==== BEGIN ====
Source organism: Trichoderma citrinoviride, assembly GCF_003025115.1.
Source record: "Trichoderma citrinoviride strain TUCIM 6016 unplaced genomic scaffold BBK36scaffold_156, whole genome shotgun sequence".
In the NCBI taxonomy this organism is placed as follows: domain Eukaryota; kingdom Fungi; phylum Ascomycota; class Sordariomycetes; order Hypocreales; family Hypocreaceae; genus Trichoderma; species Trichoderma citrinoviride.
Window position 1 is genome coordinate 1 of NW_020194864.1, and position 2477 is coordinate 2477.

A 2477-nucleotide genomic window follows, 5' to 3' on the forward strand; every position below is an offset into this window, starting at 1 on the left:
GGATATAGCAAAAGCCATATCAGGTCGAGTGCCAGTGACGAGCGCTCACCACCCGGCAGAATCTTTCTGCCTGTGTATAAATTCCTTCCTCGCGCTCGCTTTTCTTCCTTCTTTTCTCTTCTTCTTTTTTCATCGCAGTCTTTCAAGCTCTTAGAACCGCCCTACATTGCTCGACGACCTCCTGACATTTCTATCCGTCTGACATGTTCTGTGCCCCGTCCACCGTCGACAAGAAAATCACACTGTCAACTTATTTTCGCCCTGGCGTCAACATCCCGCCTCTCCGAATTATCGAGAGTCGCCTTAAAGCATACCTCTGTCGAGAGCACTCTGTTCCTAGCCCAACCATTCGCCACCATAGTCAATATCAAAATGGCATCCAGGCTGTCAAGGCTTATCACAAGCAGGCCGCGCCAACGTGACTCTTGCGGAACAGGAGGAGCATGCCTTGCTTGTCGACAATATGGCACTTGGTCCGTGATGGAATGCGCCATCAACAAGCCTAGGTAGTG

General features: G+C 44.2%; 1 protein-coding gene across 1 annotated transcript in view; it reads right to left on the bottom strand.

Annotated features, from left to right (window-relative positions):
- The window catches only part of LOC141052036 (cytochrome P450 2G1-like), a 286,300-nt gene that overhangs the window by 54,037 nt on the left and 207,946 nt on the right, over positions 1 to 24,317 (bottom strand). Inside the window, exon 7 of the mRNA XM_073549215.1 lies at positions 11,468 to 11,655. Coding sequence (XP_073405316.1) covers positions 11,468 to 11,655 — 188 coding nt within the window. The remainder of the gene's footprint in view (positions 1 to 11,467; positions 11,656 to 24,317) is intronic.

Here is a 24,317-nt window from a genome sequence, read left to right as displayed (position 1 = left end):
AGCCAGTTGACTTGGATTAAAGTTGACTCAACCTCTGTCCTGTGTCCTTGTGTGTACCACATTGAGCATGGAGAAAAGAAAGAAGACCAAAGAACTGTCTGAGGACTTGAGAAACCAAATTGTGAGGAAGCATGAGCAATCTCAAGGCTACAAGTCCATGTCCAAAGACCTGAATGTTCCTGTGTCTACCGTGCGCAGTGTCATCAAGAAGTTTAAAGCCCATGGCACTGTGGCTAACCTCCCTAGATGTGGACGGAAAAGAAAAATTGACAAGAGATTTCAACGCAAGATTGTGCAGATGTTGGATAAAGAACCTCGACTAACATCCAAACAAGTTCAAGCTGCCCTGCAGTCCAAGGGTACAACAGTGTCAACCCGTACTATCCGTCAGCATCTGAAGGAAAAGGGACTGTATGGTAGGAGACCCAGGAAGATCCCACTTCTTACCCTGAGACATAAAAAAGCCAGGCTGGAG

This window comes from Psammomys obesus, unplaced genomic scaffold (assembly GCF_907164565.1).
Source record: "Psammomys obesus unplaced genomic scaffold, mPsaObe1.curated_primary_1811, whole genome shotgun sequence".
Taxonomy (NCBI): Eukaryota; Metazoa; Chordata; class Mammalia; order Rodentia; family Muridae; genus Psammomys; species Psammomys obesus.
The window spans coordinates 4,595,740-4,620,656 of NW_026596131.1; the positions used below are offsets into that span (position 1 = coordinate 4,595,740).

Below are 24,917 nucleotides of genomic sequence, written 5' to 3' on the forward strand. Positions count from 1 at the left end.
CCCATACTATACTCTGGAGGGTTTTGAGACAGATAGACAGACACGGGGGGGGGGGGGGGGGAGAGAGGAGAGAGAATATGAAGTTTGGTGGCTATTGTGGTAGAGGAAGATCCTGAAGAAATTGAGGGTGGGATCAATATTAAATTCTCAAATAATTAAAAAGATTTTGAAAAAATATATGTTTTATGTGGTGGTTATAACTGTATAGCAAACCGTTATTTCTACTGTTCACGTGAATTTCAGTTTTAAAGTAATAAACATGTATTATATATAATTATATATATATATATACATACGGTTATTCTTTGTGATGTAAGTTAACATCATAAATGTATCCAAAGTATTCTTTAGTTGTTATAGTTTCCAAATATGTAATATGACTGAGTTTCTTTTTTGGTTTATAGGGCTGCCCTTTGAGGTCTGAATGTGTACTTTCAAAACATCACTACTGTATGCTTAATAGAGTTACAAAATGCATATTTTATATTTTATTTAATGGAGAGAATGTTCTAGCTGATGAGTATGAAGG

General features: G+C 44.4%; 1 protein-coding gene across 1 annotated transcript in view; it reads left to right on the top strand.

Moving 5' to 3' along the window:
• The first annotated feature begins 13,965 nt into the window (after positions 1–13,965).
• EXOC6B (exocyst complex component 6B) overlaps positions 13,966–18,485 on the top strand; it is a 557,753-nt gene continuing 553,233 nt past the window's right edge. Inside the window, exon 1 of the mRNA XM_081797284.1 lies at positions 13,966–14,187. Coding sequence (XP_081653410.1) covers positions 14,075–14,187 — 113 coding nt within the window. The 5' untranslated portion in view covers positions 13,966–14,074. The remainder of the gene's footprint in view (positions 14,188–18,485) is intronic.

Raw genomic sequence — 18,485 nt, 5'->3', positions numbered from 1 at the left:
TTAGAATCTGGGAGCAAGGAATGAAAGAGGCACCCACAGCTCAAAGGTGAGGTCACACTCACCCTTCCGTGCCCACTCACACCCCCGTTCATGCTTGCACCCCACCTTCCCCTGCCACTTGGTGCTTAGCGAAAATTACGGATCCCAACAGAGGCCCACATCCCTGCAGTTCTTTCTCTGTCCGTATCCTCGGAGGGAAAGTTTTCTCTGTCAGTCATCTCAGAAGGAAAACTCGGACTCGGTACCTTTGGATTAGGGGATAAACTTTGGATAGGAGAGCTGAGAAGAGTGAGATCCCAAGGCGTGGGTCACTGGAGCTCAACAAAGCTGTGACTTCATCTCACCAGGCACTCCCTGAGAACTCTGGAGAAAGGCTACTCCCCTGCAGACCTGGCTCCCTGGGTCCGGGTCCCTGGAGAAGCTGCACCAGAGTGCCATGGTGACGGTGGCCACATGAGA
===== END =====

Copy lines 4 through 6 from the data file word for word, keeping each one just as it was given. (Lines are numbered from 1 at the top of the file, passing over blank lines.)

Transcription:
Window position 1 is genome coordinate 1 of NW_020194864.1, and position 2477 is coordinate 2477.

A 2477-nucleotide genomic window follows, 5' to 3' on the forward strand; every position below is an offset into this window, starting at 1 on the left:
GGATATAGCAAAAGCCATATCAGGTCGAGTGCCAGTGACGAGCGCTCACCACCCGGCAGAATCTTTCTGCCTGTGTATAAATTCCTTCCTCGCGCTCGCTTTTCTTCCTTCTTTTCTCTTCTTCTTTTTTCATCGCAGTCTTTCAAGCTCTTAGAACCGCCCTACATTGCTCGACGACCTCCTGACATTTCTATCCGTCTGACATGTTCTGTGCCCCGTCCACCGTCGACAAGAAAATCACACTGTCAACTTATTTTCGCCCTGGCGTCAACATCCCGCCTCTCCGAATTATCGAGAGTCGCCTTAAAGCATACCTCTGTCGAGAGCACTCTGTTCCTAGCCCAACCATTCGCCACCATAGTCAATATCAAAATGGCATCCAGGCTGTCAAGGCTTATCACAAGCAGGCCGCGCCAACGTGACTCTTGCGGAACAGGAGGAGCATGCCTTGCTTGTCGACAATATGGCACTTGGTCCGTGATGGAATGCGCCATCAACAAGCCTAGGTAGTG